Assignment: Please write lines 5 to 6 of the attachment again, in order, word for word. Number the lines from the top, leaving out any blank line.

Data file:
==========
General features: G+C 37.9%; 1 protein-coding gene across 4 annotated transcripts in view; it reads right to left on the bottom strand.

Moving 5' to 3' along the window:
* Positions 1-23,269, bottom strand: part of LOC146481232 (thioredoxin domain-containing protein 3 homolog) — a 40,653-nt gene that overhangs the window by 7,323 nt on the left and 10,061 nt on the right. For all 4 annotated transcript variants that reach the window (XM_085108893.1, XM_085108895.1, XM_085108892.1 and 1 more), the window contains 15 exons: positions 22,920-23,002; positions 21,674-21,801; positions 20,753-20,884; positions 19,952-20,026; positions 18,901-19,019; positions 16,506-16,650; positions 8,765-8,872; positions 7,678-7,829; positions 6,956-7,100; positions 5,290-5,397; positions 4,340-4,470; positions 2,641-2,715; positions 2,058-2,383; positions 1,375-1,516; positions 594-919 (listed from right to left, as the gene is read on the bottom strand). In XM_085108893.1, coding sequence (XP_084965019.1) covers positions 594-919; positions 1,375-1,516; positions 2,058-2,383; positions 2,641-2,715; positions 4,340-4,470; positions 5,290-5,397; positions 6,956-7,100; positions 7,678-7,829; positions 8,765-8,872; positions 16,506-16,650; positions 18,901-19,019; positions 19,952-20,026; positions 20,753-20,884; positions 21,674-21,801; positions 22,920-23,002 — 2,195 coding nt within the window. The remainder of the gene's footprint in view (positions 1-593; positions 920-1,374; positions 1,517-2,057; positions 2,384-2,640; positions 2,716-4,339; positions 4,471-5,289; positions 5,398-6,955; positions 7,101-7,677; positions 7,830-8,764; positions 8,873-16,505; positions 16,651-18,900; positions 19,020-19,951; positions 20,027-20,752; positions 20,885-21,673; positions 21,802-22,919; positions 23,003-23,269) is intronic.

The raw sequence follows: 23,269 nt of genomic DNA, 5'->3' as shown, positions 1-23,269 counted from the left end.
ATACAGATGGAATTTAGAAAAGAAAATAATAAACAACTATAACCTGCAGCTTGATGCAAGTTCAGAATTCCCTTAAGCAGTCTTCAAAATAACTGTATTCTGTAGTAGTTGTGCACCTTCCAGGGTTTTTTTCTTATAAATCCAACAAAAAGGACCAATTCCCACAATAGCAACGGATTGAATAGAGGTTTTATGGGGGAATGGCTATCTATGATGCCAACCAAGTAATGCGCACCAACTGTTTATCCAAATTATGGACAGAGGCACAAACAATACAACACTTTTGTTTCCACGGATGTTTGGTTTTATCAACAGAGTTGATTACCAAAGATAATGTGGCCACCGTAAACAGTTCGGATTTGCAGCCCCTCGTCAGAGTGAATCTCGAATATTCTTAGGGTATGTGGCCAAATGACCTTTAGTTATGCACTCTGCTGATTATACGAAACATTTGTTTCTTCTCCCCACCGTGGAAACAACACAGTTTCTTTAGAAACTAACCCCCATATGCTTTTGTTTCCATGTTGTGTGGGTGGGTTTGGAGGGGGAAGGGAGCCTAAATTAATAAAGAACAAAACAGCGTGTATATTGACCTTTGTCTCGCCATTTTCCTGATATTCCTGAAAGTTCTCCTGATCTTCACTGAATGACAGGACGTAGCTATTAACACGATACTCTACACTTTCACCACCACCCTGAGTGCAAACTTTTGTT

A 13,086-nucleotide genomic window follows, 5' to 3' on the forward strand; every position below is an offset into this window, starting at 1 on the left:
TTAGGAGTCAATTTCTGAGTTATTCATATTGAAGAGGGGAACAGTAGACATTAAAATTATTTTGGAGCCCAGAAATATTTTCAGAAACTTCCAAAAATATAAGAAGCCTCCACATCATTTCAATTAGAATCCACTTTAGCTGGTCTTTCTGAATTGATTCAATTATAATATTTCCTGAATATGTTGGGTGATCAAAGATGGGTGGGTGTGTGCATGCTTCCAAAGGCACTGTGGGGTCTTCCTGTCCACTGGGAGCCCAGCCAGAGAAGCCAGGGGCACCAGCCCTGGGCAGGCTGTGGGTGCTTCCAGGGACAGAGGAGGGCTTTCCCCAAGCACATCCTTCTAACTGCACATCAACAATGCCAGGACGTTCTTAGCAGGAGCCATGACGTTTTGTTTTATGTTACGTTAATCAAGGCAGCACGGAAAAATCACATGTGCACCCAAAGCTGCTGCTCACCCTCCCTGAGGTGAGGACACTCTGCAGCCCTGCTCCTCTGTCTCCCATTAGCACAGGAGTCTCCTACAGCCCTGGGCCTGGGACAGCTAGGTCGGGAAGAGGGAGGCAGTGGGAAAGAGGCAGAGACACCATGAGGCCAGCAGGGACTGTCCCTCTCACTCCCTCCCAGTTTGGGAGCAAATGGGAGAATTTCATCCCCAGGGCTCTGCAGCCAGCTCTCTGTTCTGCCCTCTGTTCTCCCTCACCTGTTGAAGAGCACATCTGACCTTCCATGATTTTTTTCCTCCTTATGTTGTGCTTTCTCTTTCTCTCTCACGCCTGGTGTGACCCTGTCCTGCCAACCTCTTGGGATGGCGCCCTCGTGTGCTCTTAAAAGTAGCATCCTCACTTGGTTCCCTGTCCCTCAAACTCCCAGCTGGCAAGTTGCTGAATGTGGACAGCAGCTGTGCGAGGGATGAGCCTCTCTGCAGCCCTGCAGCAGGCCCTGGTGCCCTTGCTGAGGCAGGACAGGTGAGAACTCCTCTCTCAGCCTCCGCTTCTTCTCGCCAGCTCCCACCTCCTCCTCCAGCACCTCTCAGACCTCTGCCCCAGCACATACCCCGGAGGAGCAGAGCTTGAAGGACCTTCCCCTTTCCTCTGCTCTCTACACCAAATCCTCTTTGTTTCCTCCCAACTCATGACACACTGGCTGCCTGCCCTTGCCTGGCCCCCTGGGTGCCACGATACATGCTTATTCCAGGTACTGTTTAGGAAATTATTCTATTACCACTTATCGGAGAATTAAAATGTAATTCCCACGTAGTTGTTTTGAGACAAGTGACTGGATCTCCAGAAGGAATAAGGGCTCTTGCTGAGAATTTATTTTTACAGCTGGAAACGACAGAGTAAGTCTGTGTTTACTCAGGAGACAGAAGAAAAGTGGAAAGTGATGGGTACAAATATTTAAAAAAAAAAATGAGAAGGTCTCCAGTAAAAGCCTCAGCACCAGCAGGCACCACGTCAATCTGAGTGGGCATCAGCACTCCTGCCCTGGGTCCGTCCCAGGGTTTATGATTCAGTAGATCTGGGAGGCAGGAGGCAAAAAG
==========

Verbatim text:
ATACAGATGGAATTTAGAAAAGAAAATAATAAACAACTATAACCTGCAGCTTGATGCAAGTTCAGAATTCCCTTAAGCAGTCTTCAAAATAACTGTATTCTGTAGTAGTTGTGCACCTTCCAGGGTTTTTTTCTTATAAATCCAACAAAAAGGACCAATTCCCACAATAGCAACGGATTGAATAGAGGTTTTATGGGGGAATGGCTATCTATGATGCCAACCAAGTAATGCGCACCAACTGTTTATCCAAATTATGGACAGAGGCACAAACAATACAACACTTTTGTTTCCACGGATGTTTGGTTTTATCAACAGAGTTGATTACCAAAGATAATGTGGCCACCGTAAACAGTTCGGATTTGCAGCCCCTCGTCAGAGTGAATCTCGAATATTCTTAGGGTATGTGGCCAAATGACCTTTAGTTATGCACTCTGCTGATTATACGAAACATTTGTTTCTTCTCCCCACCGTGGAAACAACACAGTTTCTTTAGAAACTAACCCCCATATGCTTTTGTTTCCATGTTGTGTGGGTGGGTTTGGAGGGGGAAGGGAGCCTAAATTAATAAAGAACAAAACAGCGTGTATATTGACCTTTGTCTCGCCATTTTCCTGATATTCCTGAAAGTTCTCCTGATCTTCACTGAATGACAGGACGTAGCTATTAACACGATACTCTACACTTTCACCACCACCCTGAGTGCAAACTTTTGTT

A 13,086-nucleotide genomic window follows, 5' to 3' on the forward strand; every position below is an offset into this window, starting at 1 on the left: